I’m A Celebrity…Get Me The Facts!
A science charity explains why it has created a helpline for celebs to check their facts before endorsing dodgy campaigns.
It’s hard to remember a week of 2006 when I didn’t receive a clipping from a scientist or member of the public alerting the charity I work for, Sense About Science, to yet another celebrity-endorsed dubious science claim. Lifestyle and health advice is even more ubiquitous than news. Celebrities seem to be the fastest growing socio-economic group, too. So maybe we can only expect more of it? I sincerely hope not.
This new year, Sense About Science has worked with a large group of scientists to launch an initiative to help celebrities to cut down on misleading claims in 2007. With a leaflet and a helpline number, we are telling people in the public eye: before making scientific claims, check your facts! All it takes is a phone call. In the leaflet, Sense About… Science for Celebrities, we show how easily some mistakes could have been avoided. It also includes some simple warnings and rules of thumb: ‘toxic’ depends on the dose; and if it sounds too good to be true, it usually is. It also provides our phone number for concerned stars to call (020 7 478 4380, if you’re wondering).
To draw attention to the problem, we took a selection of examples from recent years – some where celebrities have been invited to endorse campaigns or products and others where they clearly hope to promote a personal lifestyle or theory. We invited two-sentence responses, in day-to-day language, from scientists in relevant fields. Some have been included in the leaflet to show how straightforward it is to check the facts. These include Madonna’s claim to be working with scientists who are Kabbalah followers to find a way to ‘neutralise’ radiation. As environmental radiochemist Nick Evans responds, radioactivity cannot be neutralised; it decays, sometimes over billions of years and sometimes in a few minutes, depending on the substance in question.
Many of the theories, therapies and campaigns that receive endorsements from the stars are harmless nonsense – like Beyoncé’s maple syrup diet – that are more likely to damage the celebrities than public health. But some claims have been very damaging. The example that has most frustrated scientists was the unfounded (and well-publicised) claims by actress Juliet Stevenson that the measles, mumps and rubella (MMR) triple vaccine would overload a baby’s immune system. These received much greater publicity, particularly outside of the main news agenda, than the evidence did.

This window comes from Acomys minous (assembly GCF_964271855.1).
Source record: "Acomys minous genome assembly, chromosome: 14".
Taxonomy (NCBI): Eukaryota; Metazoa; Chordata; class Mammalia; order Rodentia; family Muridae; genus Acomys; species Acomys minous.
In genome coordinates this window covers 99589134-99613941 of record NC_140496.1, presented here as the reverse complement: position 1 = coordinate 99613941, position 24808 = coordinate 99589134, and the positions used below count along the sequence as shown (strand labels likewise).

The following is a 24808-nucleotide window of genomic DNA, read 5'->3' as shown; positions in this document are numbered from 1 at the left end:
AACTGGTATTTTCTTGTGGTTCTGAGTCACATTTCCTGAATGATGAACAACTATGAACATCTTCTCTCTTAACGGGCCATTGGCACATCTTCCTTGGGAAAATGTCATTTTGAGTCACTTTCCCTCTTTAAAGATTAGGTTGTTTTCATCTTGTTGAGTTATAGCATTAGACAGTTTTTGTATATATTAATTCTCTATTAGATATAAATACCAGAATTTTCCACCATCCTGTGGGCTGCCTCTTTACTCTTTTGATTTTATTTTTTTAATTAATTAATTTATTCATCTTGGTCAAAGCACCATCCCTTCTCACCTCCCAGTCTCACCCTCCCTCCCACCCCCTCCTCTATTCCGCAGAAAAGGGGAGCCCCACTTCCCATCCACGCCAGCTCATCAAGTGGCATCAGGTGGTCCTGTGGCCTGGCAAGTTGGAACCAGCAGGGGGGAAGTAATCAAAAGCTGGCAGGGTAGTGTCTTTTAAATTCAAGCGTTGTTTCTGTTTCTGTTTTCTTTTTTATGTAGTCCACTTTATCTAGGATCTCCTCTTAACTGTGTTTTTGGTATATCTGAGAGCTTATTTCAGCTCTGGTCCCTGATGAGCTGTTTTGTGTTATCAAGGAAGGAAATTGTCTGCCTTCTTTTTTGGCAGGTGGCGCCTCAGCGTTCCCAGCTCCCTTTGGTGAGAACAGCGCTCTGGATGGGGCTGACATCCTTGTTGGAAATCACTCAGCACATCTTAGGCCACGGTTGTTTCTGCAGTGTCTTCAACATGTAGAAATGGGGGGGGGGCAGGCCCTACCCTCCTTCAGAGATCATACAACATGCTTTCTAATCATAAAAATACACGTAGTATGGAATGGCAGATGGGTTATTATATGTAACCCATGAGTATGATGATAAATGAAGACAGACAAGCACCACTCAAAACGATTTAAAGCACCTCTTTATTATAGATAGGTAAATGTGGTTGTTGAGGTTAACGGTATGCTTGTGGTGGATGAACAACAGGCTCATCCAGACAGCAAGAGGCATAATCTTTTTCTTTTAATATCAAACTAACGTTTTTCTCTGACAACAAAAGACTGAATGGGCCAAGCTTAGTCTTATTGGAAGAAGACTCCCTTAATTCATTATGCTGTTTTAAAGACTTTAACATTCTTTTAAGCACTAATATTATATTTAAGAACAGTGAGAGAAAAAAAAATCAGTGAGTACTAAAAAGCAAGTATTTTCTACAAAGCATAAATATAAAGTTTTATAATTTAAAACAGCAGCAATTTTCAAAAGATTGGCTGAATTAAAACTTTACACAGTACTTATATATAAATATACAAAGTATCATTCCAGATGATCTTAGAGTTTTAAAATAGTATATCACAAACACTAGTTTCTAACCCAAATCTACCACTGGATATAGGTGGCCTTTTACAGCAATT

As Professor Adam Finn, a paediatrician at the University of Bristol, points out in the leaflet, ‘The worst fallacies are ones that sound as if they ought to be true’. We have found quite a lot in this category. Carole Caplin, the lifestyle guru, advised women to protect themselves from breast cancer by keeping the ‘lymph system clear and unclogged’ – a claim that, according to one leading breast cancer expert, ‘has no meaning whatsoever’. The actress Joanna Lumley, has said that chemical residues in meat are associated with ‘roaring’ cancer rates. Professor John Toy from Cancer Research UK, well-schooled in chasing after doubtful claims about cancer causes and cures, points out that: ‘Cancer is not “roaring ahead”. It is more common mostly because people are living longer…. There is no definitive evidence that controlled food additives cause cancer.’
It’s not just the actual health damage that might result from dubious AIDS cures, cancer prevention techniques or unfounded scares; it’s not just the unnecessary fear and anxiety that we see in parents and community groups who call us for help; it is also becoming increasingly difficult to have a sensible public discussion based on what we know (for example, about nuclear power or nutrition or a host of other subjects) with so many myths and distortions in circulation.
Once public claims are made, they are really difficult to undo. So we have been working out ways for science to be more available in the first place. Sense About Science has over 1,400 scientists on its database, but there are also many medical charities and scientific societies that would rather handle a phone call than chase after public misinformation. It’s not been that easy to convince scientists that they should make themselves available for celebrities, but I think this leaflet is a friendly hand.
We know that some people aren’t interested in good science or evidence. We are equally sure some will be glad to talk through claims they are asked to front, if only for their own self-preservation in the age of Ali G and Chris Morris! The charitable interpretation is that, until now, it’s not been obvious where you can go to run things past a scientist – most people are unlikely to be familiar with the distinctions between disciplines, let alone the roles of academic institutions and learned societies. We are producing this leaflet to show those in the public eye just how easy it is now to get help from scientists.
Sense About… Science for Celebrities is being sent to celebrity haunts across the UK, including: Virgin’s VIP lounges at Gatwick and Heathrow, clubs and restaurants (China White, Met Bar, Mahiki, Boujis in London; BeLo in Glasgow; Opal Lounge & Jam House in Edinburgh; Living Room in Manchester), hotels and spas, and the VIP areas of Premier League football clubs. It is also being sent to management agencies and publishers. My colleague Frances Downey, who is coordinating the campaign, has concluded that celebrities are a ‘hard-to-reach’ sector; we hope this current publicity will create a bit of discussion, and help get across the message that celebs can ring us with any queries.
Chris Tyler is scientific support co-ordinator for Sense About Science. Sense About… Science for Celebrities is available as a pdf file here.
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